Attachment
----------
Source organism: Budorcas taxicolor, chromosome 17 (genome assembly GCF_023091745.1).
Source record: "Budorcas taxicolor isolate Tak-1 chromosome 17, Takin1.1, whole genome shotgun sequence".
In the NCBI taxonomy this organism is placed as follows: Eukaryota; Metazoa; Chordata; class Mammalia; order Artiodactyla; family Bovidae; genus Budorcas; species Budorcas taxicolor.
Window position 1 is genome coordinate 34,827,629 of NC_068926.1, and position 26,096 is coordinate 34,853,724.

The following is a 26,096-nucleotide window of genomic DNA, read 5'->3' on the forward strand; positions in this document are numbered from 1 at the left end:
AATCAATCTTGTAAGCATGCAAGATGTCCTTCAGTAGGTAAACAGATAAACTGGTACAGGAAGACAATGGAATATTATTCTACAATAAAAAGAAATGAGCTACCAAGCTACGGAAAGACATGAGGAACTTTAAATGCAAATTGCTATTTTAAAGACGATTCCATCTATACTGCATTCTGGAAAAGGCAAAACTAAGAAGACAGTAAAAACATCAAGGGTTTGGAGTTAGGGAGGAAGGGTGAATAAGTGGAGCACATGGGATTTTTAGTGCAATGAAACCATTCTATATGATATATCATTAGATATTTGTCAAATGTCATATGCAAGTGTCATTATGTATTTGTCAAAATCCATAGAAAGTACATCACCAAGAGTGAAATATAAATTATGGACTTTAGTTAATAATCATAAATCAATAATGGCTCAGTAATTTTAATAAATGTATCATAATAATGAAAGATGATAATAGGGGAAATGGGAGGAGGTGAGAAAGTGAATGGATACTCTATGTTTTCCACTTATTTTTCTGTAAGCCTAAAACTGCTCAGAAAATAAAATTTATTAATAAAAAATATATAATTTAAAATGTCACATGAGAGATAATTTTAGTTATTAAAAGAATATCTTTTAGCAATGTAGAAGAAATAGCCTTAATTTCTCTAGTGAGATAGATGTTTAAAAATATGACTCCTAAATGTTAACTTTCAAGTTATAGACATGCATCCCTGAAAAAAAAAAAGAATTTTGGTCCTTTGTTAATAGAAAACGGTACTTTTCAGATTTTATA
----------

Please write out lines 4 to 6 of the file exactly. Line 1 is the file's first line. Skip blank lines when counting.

Window position 1 is genome coordinate 34,827,629 of NC_068926.1, and position 26,096 is coordinate 34,853,724.

The following is a 26,096-nucleotide window of genomic DNA, read 5'->3' on the forward strand; positions in this document are numbered from 1 at the left end:
AATCAATCTTGTAAGCATGCAAGATGTCCTTCAGTAGGTAAACAGATAAACTGGTACAGGAAGACAATGGAATATTATTCTACAATAAAAAGAAATGAGCTACCAAGCTACGGAAAGACATGAGGAACTTTAAATGCAAATTGCTATTTTAAAGACGATTCCATCTATACTGCATTCTGGAAAAGGCAAAACTAAGAAGACAGTAAAAACATCAAGGGTTTGGAGTTAGGGAGGAAGGGTGAATAAGTGGAGCACATGGGATTTTTAGTGCAATGAAACCATTCTATATGATATATCATTAGATATTTGTCAAATGTCATATGCAAGTGTCATTATGTATTTGTCAAAATCCATAGAAAGTACATCACCAAGAGTGAAATATAAATTATGGACTTTAGTTAATAATCATAAATCAATAATGGCTCAGTAATTTTAATAAATGTATCATAATAATGAAAGATGATAATAGGGGAAATGGGAGGAGGTGAGAAAGTGAATGGATACTCTATGTTTTCCACTTATTTTTCTGTAAGCCTAAAACTGCTCAGAAAATAAAATTTATTAATAAAAAATATATAATTTAAAATGTCACATGAGAGATAATTTTAGTTATTAAAAGAATATCTTTTAGCAATGTAGAAGAAATAGCCTTAATTTCTCTAGTGAGATAGATGTTTAAAAATATGACTCCTAAATGTTAACTTTCAAGTTATAGACATGCATCCCTGAAAAAAAAAAAGAATTTTGGTCCTTTGTTAATAGAAAACGGTACTTTTCAGATTTTATA